The Short Version
Cascading style sheets (CSS) allow web developers to assemble and update a site faster, more easily, and with fewer chances for error. This makes everyone happier.
The Detailed Version
Websites have two primary components; they include the content and the presentation. The content is the actual information on the Web page that's visible to the human eye. The presentation includes a set of instructions a developer gives the website, telling it how to display the content. A site without presentation would simply be a mess of black words on a white background.
Years ago, before CSS was used as widely as it is now, the presentation element of websites was coded directly into the HTML code, right alongside the content. This created a lot of work for anyone who wanted to build a website. Furthermore, because style attributes weren't separated into their own documents (the way CSS is), HTML code typically contained excessive amounts of information, making it difficult to isolate the problems that frequently arose. It was a mess.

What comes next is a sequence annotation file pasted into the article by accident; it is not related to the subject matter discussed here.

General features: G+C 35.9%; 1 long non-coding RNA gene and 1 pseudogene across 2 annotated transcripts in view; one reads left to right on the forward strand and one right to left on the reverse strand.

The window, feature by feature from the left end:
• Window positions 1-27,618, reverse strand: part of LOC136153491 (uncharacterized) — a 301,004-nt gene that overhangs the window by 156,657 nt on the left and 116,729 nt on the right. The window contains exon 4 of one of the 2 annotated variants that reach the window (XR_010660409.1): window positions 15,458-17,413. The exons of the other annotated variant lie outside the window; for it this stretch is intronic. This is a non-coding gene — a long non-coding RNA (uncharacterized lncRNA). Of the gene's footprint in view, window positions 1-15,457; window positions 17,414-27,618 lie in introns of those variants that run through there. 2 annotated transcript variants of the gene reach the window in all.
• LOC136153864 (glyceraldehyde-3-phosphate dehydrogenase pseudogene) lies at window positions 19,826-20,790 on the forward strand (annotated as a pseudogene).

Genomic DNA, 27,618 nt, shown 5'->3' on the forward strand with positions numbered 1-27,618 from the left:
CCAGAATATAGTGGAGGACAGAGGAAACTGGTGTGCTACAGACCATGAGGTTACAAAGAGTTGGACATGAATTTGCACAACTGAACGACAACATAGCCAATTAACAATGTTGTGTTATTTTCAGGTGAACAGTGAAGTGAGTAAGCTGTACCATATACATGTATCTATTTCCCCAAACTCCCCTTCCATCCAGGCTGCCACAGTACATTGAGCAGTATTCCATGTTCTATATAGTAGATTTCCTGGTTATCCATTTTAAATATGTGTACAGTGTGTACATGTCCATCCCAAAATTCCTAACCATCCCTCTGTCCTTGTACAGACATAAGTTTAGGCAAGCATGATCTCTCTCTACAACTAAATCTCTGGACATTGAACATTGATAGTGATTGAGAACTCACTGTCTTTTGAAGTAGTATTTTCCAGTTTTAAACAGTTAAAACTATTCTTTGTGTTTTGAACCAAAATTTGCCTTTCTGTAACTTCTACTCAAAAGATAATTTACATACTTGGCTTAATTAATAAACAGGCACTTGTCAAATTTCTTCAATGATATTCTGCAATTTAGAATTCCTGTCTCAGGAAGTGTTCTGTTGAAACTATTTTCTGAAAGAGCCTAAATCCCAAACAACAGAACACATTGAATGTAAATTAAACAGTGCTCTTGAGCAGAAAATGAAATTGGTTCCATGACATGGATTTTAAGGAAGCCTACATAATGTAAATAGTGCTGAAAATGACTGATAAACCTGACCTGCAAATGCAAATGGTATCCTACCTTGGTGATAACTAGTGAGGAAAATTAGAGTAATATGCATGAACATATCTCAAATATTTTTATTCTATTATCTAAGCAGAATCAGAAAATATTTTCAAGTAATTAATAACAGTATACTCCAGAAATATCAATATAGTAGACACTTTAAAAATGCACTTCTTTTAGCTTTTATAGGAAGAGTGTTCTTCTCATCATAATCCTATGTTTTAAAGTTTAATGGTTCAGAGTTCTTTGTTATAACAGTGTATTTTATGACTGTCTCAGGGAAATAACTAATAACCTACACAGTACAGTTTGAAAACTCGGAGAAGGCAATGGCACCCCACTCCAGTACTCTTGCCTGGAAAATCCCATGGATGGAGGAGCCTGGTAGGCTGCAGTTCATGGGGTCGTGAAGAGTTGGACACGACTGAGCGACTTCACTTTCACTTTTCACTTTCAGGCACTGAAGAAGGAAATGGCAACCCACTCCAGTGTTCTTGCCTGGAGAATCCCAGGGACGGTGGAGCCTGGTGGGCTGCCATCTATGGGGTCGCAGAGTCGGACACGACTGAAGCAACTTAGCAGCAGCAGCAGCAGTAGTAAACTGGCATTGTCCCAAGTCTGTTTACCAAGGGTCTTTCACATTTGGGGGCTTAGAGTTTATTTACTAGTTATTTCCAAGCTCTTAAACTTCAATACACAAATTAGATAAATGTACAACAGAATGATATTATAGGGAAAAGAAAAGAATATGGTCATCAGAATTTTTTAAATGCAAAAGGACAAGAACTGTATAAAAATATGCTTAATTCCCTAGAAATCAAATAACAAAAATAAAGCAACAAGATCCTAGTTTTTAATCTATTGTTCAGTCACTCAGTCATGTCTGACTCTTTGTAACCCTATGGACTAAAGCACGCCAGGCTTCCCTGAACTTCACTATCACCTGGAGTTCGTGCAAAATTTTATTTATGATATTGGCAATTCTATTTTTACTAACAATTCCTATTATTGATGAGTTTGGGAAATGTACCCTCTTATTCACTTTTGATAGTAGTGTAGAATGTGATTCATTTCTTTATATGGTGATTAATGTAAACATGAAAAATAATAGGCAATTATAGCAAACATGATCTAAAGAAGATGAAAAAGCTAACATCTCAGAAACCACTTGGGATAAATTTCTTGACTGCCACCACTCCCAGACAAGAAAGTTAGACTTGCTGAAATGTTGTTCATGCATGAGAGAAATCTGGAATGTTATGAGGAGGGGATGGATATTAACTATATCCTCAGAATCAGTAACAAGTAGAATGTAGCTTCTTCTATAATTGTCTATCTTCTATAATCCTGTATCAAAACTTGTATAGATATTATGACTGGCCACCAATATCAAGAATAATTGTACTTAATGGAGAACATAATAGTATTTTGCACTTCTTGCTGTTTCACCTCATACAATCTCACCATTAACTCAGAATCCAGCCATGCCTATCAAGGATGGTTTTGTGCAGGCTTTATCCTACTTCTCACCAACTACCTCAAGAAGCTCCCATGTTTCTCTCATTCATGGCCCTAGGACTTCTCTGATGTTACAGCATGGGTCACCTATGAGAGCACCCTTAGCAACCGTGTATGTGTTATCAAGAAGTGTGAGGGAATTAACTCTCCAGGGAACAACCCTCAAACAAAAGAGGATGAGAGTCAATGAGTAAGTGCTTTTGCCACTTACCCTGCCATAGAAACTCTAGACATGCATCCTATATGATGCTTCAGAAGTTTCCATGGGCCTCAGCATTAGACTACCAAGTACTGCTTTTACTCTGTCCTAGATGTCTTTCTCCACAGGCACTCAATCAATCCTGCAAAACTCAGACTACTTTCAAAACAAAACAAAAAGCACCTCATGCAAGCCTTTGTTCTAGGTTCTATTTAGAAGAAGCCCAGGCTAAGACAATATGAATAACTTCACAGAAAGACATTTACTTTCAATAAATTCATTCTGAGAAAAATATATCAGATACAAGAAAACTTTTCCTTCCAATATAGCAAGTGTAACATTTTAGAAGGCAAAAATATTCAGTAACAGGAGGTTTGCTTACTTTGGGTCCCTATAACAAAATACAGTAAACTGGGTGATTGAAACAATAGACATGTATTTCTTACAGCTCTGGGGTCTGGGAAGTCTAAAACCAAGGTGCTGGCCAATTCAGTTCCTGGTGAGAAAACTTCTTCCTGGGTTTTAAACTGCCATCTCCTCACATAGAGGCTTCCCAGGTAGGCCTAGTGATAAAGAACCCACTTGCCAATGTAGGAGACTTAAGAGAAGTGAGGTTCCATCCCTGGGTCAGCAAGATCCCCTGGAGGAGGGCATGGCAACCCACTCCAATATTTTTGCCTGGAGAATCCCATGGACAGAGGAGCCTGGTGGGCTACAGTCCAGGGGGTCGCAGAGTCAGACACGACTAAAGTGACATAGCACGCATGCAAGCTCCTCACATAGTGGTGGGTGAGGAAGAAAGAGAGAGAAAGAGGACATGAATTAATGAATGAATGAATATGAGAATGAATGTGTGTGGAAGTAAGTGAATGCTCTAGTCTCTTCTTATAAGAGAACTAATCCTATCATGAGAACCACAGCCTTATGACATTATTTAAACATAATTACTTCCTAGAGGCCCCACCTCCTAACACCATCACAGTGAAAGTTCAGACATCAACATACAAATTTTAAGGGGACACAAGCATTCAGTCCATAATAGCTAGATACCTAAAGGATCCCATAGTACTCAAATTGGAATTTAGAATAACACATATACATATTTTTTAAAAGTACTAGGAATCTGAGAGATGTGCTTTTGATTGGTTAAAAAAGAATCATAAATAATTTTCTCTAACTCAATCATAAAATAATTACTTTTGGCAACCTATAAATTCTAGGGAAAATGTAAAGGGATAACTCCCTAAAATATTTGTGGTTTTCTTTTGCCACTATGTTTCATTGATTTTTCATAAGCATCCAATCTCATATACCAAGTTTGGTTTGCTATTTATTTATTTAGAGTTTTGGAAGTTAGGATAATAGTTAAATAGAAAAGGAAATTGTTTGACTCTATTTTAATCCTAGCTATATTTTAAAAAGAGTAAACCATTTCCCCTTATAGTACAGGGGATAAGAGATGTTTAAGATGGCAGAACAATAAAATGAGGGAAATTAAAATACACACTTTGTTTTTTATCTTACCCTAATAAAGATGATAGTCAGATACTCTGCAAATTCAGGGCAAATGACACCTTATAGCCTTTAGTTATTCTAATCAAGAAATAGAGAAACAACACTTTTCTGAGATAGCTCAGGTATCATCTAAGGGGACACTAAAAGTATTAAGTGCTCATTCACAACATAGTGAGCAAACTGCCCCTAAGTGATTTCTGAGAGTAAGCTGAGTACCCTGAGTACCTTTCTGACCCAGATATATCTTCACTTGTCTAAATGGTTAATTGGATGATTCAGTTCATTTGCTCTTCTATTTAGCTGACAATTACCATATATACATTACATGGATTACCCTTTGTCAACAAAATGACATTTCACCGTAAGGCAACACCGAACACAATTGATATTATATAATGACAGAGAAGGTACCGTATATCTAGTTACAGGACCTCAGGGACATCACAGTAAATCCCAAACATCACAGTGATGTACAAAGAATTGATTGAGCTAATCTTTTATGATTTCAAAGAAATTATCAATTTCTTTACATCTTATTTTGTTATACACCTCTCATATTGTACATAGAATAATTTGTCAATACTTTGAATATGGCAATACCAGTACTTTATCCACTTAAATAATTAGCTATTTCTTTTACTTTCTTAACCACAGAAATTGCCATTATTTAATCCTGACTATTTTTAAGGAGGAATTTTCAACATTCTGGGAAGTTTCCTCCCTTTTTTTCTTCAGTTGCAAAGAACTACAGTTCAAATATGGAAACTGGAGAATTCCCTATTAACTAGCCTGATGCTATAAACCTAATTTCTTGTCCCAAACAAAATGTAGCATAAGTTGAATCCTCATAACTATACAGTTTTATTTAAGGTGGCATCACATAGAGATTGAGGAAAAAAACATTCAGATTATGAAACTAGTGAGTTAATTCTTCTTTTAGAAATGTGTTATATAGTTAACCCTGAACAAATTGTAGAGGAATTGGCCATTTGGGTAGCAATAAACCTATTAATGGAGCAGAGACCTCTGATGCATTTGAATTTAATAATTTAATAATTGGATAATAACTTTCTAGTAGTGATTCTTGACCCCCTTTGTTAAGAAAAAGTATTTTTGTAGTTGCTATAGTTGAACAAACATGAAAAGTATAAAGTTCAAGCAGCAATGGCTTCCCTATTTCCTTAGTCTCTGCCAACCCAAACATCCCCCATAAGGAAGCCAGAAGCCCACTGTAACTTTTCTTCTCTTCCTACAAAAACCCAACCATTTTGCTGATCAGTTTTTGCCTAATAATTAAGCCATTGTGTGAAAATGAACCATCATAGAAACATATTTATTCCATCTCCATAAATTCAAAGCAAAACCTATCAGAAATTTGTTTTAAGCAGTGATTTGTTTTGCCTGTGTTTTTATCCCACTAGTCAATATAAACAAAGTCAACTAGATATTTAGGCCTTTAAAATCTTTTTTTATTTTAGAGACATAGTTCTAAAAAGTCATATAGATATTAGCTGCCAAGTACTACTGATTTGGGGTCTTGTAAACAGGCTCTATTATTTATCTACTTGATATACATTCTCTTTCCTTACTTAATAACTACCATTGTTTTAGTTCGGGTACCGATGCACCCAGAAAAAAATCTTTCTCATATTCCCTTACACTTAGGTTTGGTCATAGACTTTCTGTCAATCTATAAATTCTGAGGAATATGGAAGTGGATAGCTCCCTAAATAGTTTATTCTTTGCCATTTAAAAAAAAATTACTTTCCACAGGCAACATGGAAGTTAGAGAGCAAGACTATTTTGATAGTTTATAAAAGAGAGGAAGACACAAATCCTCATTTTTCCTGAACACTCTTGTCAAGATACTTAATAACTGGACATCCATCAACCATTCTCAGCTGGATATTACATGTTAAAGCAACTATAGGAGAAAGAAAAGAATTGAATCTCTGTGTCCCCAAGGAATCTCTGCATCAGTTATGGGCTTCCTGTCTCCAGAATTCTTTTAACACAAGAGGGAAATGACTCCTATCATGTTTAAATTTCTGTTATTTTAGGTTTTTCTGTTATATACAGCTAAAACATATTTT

Now, with CSS, developers can keep all of the presentation "instructions" in their own files, separate from the HTML code. Moreover, the instructions from one CSS file can simultaneously apply to several elements across many pages within a website. Using this method, a developer can change the look of several pages by editing only one document, saving time and the significantly reducing any margin of error.